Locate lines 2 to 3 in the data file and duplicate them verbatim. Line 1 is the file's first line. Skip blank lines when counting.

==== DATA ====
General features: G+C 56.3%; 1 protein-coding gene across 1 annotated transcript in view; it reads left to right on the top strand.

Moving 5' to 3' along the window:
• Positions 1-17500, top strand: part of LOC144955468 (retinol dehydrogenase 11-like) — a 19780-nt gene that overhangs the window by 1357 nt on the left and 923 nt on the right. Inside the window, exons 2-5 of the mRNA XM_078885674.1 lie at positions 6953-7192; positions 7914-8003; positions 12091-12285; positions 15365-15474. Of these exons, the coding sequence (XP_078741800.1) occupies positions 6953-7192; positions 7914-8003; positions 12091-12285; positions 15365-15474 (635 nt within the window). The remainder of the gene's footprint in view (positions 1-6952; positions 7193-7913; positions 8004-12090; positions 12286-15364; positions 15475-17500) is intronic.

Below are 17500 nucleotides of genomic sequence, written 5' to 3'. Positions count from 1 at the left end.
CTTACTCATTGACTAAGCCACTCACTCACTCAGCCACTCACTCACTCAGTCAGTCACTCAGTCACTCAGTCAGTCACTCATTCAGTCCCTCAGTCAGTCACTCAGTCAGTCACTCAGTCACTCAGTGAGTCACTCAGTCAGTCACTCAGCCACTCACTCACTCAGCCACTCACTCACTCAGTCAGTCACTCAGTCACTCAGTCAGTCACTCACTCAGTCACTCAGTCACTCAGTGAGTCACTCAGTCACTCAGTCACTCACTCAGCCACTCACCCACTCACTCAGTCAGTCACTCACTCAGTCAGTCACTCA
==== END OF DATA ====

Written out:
Moving 5' to 3' along the window:
• Positions 1-17500, top strand: part of LOC144955468 (retinol dehydrogenase 11-like) — a 19780-nt gene that overhangs the window by 1357 nt on the left and 923 nt on the right. Inside the window, exons 2-5 of the mRNA XM_078885674.1 lie at positions 6953-7192; positions 7914-8003; positions 12091-12285; positions 15365-15474. Of these exons, the coding sequence (XP_078741800.1) occupies positions 6953-7192; positions 7914-8003; positions 12091-12285; positions 15365-15474 (635 nt within the window). The remainder of the gene's footprint in view (positions 1-6952; positions 7193-7913; positions 8004-12090; positions 12286-15364; positions 15475-17500) is intronic.